A showcase of early films by Iranian director Asghar Farhadi show the beginnings of a career that has brought him to international acclaim, writes Peter Calder
Film-goers who were introduced to the work of Iranian maestro Asghar Farhadi, as I was, with his exquisite Oscar-winning domestic drama A Separation get the chance over the next fortnight to catch up with his entire back catalogue.
As part of the new Autumn Events programme, which has replaced the Showcase mini-fest that always showed up at this time of year, Farhadi's four previous films are on show.
It's a rare opportunity to take in the entire career of a man who is now plainly in the front rank of international directors - his newest film, The Past, his first made outside Iran, is screening in competition at Cannes this month - and the scheduling of the four films over a fortnight makes it easier to savour them as they deserve.
One of the most striking aspects of A Separation was the way it presented universal human truths in a social context of rich specificity. What occurred in the film, in the way that it occurred, could only have happened in Iran; but audiences anywhere could instantly identify with the besetting pain of trying to do their best in circumstances that don't bring the best out in anyone.
It's what makes that film and these four others so richly satisfying: in the great tradition of the pioneering neo-realists such as Satyajit Ray in the Apu Trilogy and Vittorio De Sica in Shoeshine or Bicycle Thieves, Farhadi creates portraits of life in contemporary Iran that take us straight into real lives. The films pay no attention to the country's fundamentalist theocracy or status as geopolitical rogue. The restrictions of life in a non-secular society are taken for granted, as indelibly part of the mise en scene as dusty roads or snow-capped mountains in the distance.
Some of the nuances in a Farhadi film will elude non-Iranian viewers. This is particularly true in respect of social class, which was such a powerful dramatic force in A Separation. Class plays a big role, too, in Fireworks Wednesday, in which the main character, a young woman temping as a cleaner to save money for her wedding dress, becomes, perhaps not entirely unwittingly, drawn into the domestic strife of her employers.
Beautiful City, meanwhile, takes an intimate look at the process by which the family bereaved by a killing can exert a life or death power over the perpetrator. Its main character turns 18 in prison, thus becoming eligible for execution, and we watch enthralled as his best mate and his sister work together to persuade the father of the young woman he killed to spare him.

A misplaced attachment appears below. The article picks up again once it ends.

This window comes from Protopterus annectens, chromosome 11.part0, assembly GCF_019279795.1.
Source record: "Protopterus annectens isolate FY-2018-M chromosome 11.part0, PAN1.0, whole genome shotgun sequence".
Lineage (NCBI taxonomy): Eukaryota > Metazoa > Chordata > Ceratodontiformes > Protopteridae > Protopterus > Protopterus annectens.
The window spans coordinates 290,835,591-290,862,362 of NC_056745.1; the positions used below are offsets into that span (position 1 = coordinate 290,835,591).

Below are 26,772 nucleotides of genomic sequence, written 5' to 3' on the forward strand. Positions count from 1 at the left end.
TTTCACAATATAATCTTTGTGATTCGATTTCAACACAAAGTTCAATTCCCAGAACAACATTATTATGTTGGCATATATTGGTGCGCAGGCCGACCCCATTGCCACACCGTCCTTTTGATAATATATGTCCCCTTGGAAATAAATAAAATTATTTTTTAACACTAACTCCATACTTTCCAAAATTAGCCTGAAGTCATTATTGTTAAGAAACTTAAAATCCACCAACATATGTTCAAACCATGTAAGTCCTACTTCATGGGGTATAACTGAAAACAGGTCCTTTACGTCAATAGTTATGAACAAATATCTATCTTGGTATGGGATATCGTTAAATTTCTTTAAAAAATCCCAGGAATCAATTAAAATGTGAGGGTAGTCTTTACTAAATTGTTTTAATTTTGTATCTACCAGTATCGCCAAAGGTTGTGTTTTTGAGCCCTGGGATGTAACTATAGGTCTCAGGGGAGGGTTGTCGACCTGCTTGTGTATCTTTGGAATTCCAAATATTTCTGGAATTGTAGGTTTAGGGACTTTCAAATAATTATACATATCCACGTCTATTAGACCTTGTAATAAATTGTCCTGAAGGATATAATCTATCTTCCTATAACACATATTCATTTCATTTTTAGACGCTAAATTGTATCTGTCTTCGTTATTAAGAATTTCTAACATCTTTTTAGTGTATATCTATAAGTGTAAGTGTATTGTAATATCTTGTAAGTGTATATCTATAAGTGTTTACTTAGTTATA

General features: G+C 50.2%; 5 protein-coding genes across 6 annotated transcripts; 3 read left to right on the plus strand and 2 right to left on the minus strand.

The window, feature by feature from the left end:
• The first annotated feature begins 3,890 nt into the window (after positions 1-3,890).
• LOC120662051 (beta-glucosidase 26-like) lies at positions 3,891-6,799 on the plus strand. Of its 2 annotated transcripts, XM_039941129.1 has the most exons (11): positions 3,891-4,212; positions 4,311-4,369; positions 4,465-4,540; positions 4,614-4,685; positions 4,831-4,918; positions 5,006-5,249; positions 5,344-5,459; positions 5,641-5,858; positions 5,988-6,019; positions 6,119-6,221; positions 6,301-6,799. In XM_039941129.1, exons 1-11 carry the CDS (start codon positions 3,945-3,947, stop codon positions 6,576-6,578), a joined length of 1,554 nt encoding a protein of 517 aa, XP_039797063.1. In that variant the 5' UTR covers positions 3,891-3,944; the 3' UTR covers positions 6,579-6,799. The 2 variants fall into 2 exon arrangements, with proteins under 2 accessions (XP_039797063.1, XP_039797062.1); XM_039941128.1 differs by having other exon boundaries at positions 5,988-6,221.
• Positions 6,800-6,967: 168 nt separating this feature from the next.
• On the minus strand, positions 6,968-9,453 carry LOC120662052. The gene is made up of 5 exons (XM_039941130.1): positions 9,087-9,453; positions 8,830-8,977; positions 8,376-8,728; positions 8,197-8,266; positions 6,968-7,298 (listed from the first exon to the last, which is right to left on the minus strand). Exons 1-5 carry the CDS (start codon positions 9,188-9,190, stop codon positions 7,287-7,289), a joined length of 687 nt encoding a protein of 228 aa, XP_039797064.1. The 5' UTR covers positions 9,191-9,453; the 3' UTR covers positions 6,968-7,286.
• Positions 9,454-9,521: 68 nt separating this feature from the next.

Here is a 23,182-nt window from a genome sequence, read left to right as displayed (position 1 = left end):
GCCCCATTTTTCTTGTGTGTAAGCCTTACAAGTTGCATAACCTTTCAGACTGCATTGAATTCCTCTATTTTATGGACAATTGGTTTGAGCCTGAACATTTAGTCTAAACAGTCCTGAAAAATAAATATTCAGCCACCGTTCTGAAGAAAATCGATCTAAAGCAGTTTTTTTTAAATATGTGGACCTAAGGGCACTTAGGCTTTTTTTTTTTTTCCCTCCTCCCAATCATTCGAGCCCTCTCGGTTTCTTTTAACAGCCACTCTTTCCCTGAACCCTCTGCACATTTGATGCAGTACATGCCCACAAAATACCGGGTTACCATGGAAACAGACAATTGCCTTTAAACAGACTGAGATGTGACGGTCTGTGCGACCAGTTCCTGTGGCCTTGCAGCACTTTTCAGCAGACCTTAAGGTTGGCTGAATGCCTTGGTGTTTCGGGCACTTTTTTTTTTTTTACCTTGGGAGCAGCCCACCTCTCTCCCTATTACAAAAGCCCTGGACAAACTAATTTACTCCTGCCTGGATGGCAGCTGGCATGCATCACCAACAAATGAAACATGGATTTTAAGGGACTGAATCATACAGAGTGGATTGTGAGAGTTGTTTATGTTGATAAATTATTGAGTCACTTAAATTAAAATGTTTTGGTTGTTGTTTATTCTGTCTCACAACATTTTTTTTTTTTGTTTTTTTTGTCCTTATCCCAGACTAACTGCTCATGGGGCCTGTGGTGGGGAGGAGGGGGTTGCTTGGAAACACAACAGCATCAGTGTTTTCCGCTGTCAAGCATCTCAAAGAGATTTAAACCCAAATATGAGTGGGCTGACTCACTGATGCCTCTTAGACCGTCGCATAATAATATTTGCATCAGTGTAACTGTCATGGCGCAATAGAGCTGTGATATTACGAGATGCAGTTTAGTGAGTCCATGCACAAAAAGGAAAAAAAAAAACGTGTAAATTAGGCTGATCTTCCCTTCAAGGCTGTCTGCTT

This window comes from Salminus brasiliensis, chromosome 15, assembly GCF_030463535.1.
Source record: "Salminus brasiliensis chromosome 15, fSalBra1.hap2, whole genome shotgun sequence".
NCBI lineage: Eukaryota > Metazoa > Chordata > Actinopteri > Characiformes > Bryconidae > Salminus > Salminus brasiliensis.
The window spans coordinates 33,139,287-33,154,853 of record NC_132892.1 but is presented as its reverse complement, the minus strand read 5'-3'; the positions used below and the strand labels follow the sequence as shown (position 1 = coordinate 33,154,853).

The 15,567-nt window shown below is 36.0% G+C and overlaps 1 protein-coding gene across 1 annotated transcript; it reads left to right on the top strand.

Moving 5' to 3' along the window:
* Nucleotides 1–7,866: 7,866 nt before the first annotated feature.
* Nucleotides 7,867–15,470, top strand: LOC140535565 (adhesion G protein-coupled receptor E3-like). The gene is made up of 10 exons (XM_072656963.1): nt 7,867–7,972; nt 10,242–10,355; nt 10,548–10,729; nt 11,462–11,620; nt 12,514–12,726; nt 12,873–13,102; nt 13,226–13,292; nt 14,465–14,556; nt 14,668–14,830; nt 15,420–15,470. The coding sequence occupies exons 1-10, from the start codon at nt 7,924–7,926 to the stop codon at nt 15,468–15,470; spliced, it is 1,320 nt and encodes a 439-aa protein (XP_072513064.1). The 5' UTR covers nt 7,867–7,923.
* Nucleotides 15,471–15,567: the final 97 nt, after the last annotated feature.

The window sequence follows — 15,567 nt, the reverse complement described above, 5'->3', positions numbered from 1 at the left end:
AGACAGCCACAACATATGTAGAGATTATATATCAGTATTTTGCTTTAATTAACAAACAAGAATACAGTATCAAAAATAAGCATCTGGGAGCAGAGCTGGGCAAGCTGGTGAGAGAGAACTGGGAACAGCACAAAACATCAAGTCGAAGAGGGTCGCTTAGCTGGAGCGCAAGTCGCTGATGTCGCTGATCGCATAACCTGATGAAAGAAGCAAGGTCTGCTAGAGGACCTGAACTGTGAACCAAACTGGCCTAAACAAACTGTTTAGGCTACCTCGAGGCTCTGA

Set-ups like these have the richness of ethnography about them but Farhadi has a real gift for making the dramas entirely accessible even as the details remain mysterious. With the same deft touch he makes his characters worthy of our respect and compassion and denies us the chance to overlay them with simplistic good/evil binaries.
Though ultimately a darker film than A Separation, the masterful About Elly is a film of the same calibre. It's a breathtaking display of technical bravura - most of the action takes place in a large, largely unfurnished house and in long takes captured with a handheld camera, Farhadi choreographs the action with effortless precision.
The film's characters are three couples who went to law school together who are taking a break at a Caspian Sea beach. They are joined by the brother of one of the wives, who is smarting from his marriage breakdown; and the title character, the young teacher of one of the couples' kids, who starts out mysterious and becomes the film's central enigma.
The discovery that the beach house the group had been promised is suddenly not available sets the scene for a film that could profitably have been called Secrets and Lies: this is a story in which nothing that anybody says is entirely to be trusted and we are forced into the same state of uncertainty - particularly about the title character's whereabouts - as afflicts all of the characters.
The film is similar to A Separation, in that it leaves us to decide what we think of the various characters; the difference is that, as the plot thickens, everyone starts looking after themselves. Unsurprisingly, things head downhill. The ending, in particular the final shot, is quietly devastating.
From unprepossessing material, Farhadi has created an improbably knuckle-whitening thriller, which plainly has a pointed intent in a society where pretence and deception are parts of everyday life. This is a dangerous business in Iran where social commentary is not kindly regarded: the regime imprisoned Jafar Panahi and would probably have done the same to Abbas Kiarostami and Mohsen Makhmalbaf if they had not chosen to live abroad.
For his part, Farhadi seems sanguine about the situation: censorship in Iran, he told the English magazine Time Out, "is a bit like the British weather: one day it's sunny, the next day it's raining. You just have to hope you walk out into the sunshine."
What: The Films of Asghar Farhadi, part of the New Zealand International Film Festival's Autumn Events
When: The four films - chronologically the fourth, second, first and third - will each have a single screening only. The Academy screens About Elly on Wednesday, May 8, 6.15pm. The Rialto Newmarket shows Beautiful City on Saturday, May 11 at 6pm; Dancing in the Dust on Wednesday, May 15 at 6.15pm; and Fireworks Wednesday on Saturday, May 18 at 6pm.